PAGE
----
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FDA ALERTS on Unauthorized Use of Devices for Diabetes Management

Jun 8, 2019
Editor: David L. Joffe, BSPharm, CDE, FACA

Author: Maya Rudolph, Florida A&M University, College of Pharmacy & Pharmaceutical Sciences, PharmD Candidate

FDA warns unauthorized devices for diabetes management are dangerous, and devices like pumps, CGMs and automated insulin delivery systems should be used as manufacturers intended.

In recent news, the U.S. Food and Drug Administration (FDA) has warned people with diabetes about using unauthorized DIY devices for diabetes management, warning that they can cause harm or even death in patients with diabetes. Hacked, “DIY”, or otherwise altered technology used within devices could be fatal, according to the FDA. These devices have not been reviewed by the FDA and falsely ensure to provide patients with safety guarantee and effectiveness. Incorrect glucose level readings or unsafe insulin doses can occur from using these unauthorized devices, which can lead to seeking immediate medical attention or death.


These mHealth management devices are classified as continuous glucose monitoring systems (CGMs), insulin pumps, and automated insulin dosing systems. People with diabetes consider these devices helpful when managing their diabetes and matching insulin to their lifestyle. A CGM keeps tracks of the glucose levels throughout the day and night, by a sensor that is inserted under the skin. The sensor is combined with software that codes the glucose level for users to read. Insulin pumps are small devices placed under the skin that replace the need for periodic injections by delivering regular or rapid-acting insulin continuously throughout the day using a catheter. Insulin pumps can help keep blood glucose levels within target ranges. An automated insulin dosing system is a system that automatically supplies insulin doses based on blood glucose measurements from a glucose monitoring system.

The FDA has expounded upon the fact that using unauthorized or altered devices may lead to severely low blood glucose levels, coma, diabetic ketoacidosis, or death. The FDA is aware that there are manufacturers who have illegally marketed unauthorized devices for diabetes management, which have not been reviewed by the agency for safety and effectiveness.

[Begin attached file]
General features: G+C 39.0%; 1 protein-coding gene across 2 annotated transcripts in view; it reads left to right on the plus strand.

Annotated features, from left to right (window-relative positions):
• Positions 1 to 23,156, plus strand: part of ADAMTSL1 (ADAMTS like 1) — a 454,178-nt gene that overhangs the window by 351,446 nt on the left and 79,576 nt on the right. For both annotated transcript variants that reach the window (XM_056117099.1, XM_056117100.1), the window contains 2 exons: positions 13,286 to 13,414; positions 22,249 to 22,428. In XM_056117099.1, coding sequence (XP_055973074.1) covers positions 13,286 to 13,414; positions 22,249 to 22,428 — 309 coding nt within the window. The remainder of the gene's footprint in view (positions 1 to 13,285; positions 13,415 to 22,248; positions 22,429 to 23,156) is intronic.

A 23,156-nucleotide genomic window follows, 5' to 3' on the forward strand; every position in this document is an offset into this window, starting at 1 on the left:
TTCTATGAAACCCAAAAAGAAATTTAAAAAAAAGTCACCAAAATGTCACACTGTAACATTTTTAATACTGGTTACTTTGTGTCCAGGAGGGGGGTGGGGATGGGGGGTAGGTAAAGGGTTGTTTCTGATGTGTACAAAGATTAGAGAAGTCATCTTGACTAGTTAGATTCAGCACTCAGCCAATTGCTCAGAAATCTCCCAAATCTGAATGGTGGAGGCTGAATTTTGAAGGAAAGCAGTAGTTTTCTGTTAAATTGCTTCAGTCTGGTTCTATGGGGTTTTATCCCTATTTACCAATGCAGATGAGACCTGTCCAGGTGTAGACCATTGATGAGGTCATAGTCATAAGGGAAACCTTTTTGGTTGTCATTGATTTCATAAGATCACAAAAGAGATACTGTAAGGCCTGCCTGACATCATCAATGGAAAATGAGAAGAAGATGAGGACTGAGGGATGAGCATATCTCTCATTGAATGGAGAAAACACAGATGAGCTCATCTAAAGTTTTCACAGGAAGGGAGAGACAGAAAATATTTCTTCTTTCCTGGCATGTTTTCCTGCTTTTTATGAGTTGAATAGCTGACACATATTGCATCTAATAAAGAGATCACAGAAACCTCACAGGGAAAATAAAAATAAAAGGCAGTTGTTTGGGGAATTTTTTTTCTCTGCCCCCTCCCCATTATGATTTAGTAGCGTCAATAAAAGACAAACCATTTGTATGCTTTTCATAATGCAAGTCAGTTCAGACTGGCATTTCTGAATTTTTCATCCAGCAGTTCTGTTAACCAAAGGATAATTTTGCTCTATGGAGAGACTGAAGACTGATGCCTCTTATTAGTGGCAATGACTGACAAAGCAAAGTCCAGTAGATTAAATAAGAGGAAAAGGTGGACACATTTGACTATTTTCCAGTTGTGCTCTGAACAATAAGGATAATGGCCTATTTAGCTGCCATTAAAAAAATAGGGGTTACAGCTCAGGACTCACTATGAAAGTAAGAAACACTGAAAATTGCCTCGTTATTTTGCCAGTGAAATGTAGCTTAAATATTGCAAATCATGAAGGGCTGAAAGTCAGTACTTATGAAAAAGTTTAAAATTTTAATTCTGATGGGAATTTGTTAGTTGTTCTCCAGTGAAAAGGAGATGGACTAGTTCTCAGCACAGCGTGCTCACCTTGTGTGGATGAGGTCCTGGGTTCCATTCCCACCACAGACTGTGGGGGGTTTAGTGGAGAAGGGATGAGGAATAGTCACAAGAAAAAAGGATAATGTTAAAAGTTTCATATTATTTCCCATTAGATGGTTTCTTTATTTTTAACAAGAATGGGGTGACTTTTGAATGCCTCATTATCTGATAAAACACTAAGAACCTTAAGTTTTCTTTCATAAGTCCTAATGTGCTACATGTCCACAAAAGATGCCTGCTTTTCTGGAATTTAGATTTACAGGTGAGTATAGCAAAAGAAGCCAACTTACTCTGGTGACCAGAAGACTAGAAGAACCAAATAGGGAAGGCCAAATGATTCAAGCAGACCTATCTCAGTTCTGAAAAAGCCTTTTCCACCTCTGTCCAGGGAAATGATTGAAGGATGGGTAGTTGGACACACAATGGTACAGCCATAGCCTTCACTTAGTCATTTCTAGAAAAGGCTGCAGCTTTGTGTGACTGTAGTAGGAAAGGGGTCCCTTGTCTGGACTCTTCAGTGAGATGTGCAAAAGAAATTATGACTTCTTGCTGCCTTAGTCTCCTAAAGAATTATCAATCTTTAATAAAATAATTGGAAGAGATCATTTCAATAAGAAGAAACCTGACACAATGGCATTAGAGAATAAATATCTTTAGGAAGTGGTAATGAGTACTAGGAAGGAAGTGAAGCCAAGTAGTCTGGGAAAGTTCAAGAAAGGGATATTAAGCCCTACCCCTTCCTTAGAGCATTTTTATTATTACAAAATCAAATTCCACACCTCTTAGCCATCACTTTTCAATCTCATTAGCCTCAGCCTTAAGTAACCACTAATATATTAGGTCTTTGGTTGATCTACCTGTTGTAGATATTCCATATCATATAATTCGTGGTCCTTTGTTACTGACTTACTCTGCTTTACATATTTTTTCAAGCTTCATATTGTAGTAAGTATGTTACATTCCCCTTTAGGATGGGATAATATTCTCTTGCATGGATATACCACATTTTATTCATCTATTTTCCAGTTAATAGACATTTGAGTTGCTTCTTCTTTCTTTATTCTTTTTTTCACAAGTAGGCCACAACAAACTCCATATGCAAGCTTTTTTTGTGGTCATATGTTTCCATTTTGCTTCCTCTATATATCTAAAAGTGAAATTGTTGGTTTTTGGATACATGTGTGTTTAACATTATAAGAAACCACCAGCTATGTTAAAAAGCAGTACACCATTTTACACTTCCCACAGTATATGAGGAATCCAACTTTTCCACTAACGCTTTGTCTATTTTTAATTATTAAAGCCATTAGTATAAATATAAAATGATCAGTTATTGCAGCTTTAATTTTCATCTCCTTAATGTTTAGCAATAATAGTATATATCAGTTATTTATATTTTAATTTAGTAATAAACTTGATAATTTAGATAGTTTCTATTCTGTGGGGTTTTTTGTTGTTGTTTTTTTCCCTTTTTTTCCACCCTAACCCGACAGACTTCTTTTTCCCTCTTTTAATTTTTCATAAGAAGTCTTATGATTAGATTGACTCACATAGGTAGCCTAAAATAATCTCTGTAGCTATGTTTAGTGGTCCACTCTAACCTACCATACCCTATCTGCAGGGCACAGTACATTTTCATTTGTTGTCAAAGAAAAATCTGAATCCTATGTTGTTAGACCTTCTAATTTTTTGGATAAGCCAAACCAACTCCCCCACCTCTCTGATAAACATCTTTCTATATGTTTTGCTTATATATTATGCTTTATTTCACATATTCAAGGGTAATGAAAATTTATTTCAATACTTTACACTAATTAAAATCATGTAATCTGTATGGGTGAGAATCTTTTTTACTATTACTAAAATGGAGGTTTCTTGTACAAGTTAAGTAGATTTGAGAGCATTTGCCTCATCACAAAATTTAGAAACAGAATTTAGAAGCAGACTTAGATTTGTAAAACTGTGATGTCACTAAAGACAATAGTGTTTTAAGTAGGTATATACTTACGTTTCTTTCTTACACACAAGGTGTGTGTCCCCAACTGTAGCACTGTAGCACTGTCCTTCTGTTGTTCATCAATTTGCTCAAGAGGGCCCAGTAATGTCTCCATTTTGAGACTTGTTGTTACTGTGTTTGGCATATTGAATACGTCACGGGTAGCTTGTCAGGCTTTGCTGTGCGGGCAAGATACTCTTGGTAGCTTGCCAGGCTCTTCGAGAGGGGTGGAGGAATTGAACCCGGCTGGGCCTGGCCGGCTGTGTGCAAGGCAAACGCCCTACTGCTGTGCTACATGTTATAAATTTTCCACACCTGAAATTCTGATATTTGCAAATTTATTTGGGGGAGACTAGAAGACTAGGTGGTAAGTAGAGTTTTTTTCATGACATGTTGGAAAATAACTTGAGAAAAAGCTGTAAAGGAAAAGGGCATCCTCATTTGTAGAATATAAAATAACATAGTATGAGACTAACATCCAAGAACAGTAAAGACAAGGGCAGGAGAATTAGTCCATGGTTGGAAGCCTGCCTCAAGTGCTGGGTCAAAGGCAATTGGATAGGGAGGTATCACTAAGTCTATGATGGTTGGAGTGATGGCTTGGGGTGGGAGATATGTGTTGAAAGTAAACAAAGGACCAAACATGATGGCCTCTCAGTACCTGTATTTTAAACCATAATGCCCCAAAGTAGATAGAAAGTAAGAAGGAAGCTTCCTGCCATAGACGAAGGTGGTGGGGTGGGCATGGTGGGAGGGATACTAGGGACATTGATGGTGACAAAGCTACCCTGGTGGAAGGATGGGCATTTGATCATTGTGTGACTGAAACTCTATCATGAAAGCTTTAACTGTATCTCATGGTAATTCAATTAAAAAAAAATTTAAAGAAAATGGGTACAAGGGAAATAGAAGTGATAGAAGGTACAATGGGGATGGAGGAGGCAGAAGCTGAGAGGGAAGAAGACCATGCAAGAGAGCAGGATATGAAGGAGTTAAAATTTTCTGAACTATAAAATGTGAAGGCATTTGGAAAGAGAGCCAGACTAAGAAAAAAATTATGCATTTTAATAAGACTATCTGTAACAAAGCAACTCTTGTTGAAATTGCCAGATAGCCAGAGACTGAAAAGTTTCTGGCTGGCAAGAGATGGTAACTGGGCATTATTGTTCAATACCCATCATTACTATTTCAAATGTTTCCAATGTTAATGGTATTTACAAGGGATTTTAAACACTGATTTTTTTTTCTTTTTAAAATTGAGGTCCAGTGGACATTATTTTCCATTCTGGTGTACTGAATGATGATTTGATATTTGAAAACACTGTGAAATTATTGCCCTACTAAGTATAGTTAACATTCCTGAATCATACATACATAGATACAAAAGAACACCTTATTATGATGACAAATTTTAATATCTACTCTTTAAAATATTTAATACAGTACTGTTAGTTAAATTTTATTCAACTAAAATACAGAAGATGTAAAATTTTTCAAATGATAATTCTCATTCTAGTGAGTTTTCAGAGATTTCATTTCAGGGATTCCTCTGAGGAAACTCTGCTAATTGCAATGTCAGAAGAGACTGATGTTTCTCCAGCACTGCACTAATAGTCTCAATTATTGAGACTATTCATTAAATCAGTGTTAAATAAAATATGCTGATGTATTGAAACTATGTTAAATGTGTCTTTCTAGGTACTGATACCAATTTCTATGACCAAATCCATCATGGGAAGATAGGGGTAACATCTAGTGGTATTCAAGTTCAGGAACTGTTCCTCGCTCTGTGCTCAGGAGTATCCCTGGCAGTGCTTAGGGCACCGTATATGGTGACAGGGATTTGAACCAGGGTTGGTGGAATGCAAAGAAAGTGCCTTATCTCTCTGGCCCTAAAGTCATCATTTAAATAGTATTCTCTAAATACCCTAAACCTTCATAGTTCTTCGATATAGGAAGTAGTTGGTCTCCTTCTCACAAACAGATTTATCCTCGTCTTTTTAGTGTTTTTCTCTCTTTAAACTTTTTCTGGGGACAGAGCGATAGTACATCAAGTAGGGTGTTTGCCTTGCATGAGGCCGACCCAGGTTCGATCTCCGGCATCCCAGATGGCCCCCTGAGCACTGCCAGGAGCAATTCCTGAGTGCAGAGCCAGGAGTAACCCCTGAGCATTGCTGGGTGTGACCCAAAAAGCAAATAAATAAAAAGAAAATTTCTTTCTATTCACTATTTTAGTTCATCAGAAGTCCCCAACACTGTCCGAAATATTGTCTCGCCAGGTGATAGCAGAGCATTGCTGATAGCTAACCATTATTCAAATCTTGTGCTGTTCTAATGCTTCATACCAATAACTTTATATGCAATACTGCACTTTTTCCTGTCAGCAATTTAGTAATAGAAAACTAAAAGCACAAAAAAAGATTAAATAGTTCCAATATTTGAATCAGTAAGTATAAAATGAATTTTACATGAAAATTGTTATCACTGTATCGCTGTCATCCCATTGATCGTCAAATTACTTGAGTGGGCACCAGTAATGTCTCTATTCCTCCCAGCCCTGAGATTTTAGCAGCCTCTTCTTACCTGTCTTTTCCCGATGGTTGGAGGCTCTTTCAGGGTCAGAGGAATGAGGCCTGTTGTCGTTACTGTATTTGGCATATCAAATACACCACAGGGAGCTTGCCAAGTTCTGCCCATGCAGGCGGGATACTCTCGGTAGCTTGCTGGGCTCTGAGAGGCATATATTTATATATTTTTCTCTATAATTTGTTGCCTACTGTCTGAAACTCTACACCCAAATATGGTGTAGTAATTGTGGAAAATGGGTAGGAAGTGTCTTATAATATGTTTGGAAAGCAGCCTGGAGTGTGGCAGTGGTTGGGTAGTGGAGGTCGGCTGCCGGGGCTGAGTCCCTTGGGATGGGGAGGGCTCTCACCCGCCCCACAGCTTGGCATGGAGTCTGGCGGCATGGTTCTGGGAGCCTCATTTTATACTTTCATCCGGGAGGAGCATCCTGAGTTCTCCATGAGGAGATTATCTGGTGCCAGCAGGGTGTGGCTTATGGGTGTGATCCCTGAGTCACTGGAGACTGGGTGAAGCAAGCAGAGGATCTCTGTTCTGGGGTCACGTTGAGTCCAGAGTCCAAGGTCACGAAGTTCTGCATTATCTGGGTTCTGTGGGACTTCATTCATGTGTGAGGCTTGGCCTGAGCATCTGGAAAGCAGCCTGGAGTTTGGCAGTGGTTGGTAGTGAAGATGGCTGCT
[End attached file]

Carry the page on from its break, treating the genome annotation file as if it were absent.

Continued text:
Additionally, there has been suspicion that mobile health (mHealth) devices have been hacked to steal data and cause harm. People with access to the device can alter or tailor how the software works to try to save time and money with their diabetes management. A report was received by the FDA of glucose values that were sent from an unauthorized continuous glucose monitoring system to an unauthorized automatic insulin dosing device to determine how much insulin to receive. The automated insulin dosing device released too much insulin to the person based on the incorrect high glucose level coming from the continuous glucose monitoring system, resulting in insulin overdose. The FDA explained how the two devices combined were not tested for compatibility and led to undesired outcomes.

An authorized automated insulin system will contain a specific continuous glucose monitoring system, with a specific insulin pump, and algorithm. In an unauthorized automated insulin system, the algorithm programmed on the unauthorized device may return incorrect glucose values. When patients alter and combine these unauthorized devices that are not compatible to other unauthorized devices it presents new risks that the FDA has not assessed for effectiveness and safety.

The FDA recommends all patients with diabetes who use diabetes management devices  talk with their healthcare providers about their devices and how to use them properly. Also, the FDA suggests that patients should use devices that are FDA approved and authorized for sale in the U.S.

Practice Pearls:

  • Be aware the FDA has not assessed the effectiveness and safety of mHealth devices for diabetes management.
  • Use of unauthorized devices and systems can give patients incorrect glucose values or levels and lead to harmful risks including death.
  • Clinicians should be aware that patients should only use diabetes management devices that are authorized by FDA for sale in the U.S.



  1. Center for Devices and Radiological Health. “FDA Warns Against Diabetes Management Devices Not Authorized for Sale.” U.S. Food and Drug Administration, FDA, www.fda.gov/medical-devices/safety-communications/fda-warns-people-diabetes-and-health-care-providers-against-use-devices-diabetes-management-not.
  2. mHealthIntelligence. “FDA Cracks Down on DIY MHealth Platforms for Diabetes Care Management.” MHealthIntelligence, 20 May 2019, mhealthintelligence.com/news/fda-cracks-down-on-diy-mhealth-platforms-for-diabetes-care-management.
  3. Douros, Antonios, et al. “Sulfonylureas as Second Line Drugs in Type 2 Diabetes and the Risk of Cardiovascular and Hypoglycaemic Events: Population Based Cohort Study.” The BMJ, British Medical Journal Publishing Group, 18 July 2018, www.bmj.com/content/362/bmj.k2693.
  4. Sola, Daniele, et al. “Sulfonylureas and Their Use in Clinical Practice.” Archives of Medical Science : AMS, Termedia Publishing House, 12 Aug. 2015, www.ncbi.nlm.nih.gov/pmc/articles/PMC4548036/.

Maya Rudolph, Florida A&M University, College of Pharmacy & Pharmaceutical Sciences, PharmD Candidate